Leach Field Maintenance and Common Issues


The leach field, also known as the drain field, is a primary component of your septic system. It’s in charge of dispersing the purified wastewater that leaves your septic tank. If your septic system was properly installed, the leach field should be in a spacious, open area in your yard—not far from your actual house.

At first glance, your leach field might seem like nothing more than a space in the ground. But when it comes to the health of your septic system, the leach field is a complex beast. If it develops any problems, you may be faced with a septic system failure.

Needless to say, caring for your leach field should be at the top of mind. Let’s dive into the best practices for leach field maintenance, along with common issues.



Leach field care primarily involves the following:


Be Mindful of What Goes Down the Drain

Daily maintenance starts within the home. To start, avoid disposing food, paper towels, or other solid items in the drain. This includes food scraps like eggshells and coffee grounds. (Tip: Use them as plant fertilizer instead!) These materials can clog your system, causing a dreaded backup.

You should also refrain from pouring chemicals and heavy liquids—including fats, oils, and grease—down the drain. These substances can harm the bacteria in your septic tank, making it difficult for them to break down solids before the water enters the leach field.


Keep the Leach Field Clear and Free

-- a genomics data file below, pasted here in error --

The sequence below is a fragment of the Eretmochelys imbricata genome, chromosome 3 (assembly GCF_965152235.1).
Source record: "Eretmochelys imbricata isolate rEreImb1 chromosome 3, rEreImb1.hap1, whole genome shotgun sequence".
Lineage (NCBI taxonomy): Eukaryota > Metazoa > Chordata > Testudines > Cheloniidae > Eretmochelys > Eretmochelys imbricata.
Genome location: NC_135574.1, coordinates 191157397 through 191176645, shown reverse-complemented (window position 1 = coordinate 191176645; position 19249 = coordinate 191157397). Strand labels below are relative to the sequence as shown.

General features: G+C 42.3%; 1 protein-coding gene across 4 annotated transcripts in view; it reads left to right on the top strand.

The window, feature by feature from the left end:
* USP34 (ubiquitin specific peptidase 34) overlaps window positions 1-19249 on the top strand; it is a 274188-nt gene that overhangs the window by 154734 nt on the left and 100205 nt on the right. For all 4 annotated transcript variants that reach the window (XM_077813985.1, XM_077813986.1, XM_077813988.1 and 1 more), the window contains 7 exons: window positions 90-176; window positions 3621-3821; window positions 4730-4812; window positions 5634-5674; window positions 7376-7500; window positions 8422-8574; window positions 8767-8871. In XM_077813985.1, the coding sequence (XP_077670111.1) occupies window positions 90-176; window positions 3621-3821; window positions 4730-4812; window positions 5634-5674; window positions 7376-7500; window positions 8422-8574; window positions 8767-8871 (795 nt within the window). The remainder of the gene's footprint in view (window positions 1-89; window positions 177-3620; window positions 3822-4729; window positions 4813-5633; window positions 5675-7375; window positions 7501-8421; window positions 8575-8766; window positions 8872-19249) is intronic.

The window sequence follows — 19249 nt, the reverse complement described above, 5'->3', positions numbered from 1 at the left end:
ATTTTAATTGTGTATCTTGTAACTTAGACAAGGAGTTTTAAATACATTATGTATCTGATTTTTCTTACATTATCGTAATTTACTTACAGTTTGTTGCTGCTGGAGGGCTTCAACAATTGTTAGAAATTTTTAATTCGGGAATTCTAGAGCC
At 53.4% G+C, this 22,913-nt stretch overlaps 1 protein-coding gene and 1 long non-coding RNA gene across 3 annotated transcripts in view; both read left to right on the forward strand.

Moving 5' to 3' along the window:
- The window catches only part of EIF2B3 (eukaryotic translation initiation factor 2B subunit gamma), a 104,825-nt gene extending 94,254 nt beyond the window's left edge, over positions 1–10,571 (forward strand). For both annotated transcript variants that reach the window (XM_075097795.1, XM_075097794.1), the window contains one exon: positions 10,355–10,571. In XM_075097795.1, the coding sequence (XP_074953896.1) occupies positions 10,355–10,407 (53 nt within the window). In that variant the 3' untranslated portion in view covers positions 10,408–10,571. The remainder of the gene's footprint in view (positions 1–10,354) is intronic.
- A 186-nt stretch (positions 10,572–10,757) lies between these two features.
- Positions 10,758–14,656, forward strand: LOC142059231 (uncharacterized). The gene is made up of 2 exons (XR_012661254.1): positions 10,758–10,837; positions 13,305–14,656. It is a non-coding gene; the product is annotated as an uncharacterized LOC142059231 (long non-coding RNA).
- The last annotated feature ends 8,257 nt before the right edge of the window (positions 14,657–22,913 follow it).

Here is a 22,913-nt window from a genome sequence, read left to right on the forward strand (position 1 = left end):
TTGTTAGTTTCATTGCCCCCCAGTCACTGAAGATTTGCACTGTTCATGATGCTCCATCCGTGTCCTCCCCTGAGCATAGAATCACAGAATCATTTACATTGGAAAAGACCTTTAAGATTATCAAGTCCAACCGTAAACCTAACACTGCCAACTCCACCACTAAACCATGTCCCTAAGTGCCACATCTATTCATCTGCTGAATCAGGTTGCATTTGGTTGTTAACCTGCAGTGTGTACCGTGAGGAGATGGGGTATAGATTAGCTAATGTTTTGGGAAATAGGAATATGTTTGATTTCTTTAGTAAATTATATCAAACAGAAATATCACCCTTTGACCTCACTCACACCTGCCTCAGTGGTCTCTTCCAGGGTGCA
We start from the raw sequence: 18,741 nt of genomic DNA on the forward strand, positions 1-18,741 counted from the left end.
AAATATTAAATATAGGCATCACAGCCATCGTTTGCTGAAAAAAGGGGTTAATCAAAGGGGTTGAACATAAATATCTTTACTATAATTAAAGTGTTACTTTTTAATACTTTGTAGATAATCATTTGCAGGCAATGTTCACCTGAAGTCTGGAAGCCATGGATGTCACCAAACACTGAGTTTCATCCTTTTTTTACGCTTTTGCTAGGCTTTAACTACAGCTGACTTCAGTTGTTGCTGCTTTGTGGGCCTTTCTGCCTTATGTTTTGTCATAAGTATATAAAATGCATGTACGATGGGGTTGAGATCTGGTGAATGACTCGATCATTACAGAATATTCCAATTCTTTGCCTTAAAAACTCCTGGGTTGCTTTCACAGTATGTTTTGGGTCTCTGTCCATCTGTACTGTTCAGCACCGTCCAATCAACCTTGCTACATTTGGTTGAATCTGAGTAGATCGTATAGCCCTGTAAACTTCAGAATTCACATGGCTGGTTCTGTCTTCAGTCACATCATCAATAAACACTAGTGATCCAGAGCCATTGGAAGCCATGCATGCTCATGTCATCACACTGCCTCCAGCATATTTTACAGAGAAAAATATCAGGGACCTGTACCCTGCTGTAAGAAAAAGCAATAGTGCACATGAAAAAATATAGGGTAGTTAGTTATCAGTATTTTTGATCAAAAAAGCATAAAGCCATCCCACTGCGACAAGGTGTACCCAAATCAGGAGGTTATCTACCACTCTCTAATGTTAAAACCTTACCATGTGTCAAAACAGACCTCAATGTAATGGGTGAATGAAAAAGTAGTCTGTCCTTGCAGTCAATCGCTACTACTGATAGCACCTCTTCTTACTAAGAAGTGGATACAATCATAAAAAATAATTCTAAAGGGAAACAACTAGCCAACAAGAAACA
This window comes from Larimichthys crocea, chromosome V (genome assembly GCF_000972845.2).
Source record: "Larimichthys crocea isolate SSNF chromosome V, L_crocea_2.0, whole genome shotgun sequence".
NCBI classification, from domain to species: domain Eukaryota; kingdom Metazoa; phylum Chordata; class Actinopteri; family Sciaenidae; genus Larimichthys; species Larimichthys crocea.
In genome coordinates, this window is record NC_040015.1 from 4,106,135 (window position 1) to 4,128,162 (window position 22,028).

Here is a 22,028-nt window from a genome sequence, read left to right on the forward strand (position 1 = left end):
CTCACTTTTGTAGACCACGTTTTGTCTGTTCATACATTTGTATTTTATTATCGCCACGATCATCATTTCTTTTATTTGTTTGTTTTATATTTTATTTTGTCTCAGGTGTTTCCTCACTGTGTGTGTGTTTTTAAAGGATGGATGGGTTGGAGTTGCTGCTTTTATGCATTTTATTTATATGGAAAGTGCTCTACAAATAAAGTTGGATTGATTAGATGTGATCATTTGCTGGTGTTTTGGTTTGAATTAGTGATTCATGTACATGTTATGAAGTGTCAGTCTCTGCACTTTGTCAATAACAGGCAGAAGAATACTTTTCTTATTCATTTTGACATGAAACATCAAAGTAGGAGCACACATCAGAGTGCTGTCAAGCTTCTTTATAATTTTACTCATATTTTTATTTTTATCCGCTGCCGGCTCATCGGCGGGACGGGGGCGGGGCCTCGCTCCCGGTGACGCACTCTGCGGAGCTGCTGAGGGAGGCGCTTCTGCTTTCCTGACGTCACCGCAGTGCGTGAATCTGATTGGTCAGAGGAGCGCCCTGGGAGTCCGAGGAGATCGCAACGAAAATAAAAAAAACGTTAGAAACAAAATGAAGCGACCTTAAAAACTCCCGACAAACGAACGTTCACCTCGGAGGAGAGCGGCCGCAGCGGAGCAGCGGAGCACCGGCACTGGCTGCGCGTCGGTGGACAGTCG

Never plant trees, bushes, or other plants less than 10 feet from your leach field. The roots can become invasive and block the leach field pipes.

Similarly, avoid parking or driving vehicles on the area. This includes tractors, dirt bikes, and even go-carts. The weight of these vehicles can damage the pipes, especially when the soil is wet.


Regularly Pump Your Septic System

Staying on top of your septic pumpings is one of the best things you can do for leach field maintenance. As a preventive measure, regular pumpings can stop septic sludge from accumulating and sneaking into your leach field. This sludge can overload the area, ultimately causing drain field failure.

Most septic systems need to be pumped every 1 to 3 years, depending on the size of your household. Get in touch with your septic provider for a personalized recommendation.



By following the above guidelines, you can protect your leach field and avoid the following issues:

  • Slow draining tubs, washing machines, or showers
  • Gurgling drains
  • Sluggish flushing
  • Sewage backups
  • Sewage odor (outside or inside)
  • Standing water in the drainfield with lush, green grass

And if you already have these problems? Contact your local septic provider as soon as possible.



Since 1958, Paradise Valley Septic has specialized in leach field maintenance and common issues. We’ve provided septic replacements, repairs, and pumpings for thousands of homeowners in the Phoenix area.

Together, we can keep your drainfield healthy—just give us a call. Contact us at (480) 351-1725 today.


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